…Either way, you’re going to end up broken-hearted.
While Lord Alfred Tennyson wrote the poem, In Memoriam A.H.H. about his best friend who died while travelling abroad, it is often mistaken to be about heartbreak following a breakup. After all Tis better to have loved and lost,/Than never to have loved at all is one of the most famous lines.
I was triggered into a spiral of sadness this morning, by a well-meaning colleague who joked, “is it age that’s making you forgetful? Or are you in love?” I merely replied, “Being in love brings trouble.” He laughed and said, “Not too long ago you were so in love you were glowing.” I wanted to reply, something witty of course, to hide the stab of immense pain I suddenly felt at his correct observation, but my mouth had turned to the Sahara and my brain was completely blank: an empty, dark void. In that moment that felt like an eternity, I could feel the burn in my eyes and the longing for being in love with my best friend, who just wasn’t able to reciprocate my deep-seeded starry-eyed passions. In those fleeting few seconds, I felt like a complete failure, wondering why I’m always the proverbial bridesmaid, but never the bride; why I’m always one of the boys, but never the one for the boys.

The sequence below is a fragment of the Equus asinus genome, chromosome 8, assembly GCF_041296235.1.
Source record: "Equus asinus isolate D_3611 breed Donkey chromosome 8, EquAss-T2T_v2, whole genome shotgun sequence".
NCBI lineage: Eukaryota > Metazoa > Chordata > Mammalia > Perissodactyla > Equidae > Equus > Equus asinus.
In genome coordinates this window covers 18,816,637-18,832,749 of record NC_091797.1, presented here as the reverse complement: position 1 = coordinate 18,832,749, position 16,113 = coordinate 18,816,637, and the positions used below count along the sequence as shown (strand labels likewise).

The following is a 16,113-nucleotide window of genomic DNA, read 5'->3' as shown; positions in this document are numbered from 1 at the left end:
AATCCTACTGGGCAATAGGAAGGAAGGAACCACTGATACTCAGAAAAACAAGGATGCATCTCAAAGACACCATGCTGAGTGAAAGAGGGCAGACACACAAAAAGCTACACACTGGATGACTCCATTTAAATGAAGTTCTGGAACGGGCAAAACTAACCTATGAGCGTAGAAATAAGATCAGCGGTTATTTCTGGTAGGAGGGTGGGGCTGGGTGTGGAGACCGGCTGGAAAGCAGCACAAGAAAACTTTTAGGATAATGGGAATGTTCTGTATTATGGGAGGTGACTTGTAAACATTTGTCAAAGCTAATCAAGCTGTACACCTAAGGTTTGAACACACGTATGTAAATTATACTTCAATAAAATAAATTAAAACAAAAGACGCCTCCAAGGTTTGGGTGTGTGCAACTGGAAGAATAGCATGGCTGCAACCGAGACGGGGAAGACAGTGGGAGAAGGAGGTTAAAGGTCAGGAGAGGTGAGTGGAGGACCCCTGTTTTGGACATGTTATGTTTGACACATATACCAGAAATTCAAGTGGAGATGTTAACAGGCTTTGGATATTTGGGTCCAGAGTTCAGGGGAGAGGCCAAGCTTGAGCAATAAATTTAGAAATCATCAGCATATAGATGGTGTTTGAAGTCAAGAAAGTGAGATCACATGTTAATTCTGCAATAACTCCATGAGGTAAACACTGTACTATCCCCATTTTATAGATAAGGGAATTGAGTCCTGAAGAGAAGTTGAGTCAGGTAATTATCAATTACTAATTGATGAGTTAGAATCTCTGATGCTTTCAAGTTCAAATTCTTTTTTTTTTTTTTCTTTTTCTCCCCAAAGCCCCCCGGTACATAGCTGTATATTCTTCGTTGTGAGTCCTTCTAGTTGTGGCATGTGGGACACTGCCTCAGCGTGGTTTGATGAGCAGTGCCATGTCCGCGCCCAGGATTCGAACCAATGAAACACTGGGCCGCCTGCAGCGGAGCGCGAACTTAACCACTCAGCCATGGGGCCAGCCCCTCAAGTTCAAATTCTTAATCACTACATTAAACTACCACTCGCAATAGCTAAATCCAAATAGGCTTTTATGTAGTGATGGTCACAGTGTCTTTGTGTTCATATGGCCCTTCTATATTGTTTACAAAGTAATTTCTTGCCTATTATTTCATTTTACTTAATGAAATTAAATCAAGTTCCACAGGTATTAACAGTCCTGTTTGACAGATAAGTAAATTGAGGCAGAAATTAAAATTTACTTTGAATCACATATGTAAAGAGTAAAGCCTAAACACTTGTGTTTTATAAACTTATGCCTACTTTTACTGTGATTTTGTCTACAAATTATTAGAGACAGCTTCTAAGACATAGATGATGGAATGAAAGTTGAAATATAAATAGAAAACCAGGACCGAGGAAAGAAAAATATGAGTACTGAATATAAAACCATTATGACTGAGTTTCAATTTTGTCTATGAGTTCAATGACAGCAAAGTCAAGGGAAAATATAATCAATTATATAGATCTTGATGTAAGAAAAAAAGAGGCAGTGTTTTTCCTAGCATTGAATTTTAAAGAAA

I don’t have a bad life; not at all. I have abundant blessings:
Incredible parents; solid, reliable friends, a well-paying job with decent colleagues, a car to drive, a comfortable flat, food when I’m hungry, my health and opportunities to see new places and experience new things (not as often as I’d like, but still).
I embrace my singledom, because I know many people would love to be in my shoes; not tied down by a husband, wife, kids or even pets, but sometimes it is lonely. Sometimes there are things that would be so much more enjoyable coupled with a romantic partner.
So today I’m in a mood of reflection… was Lord Tennyson right? Today it doesn’t feel like it ☹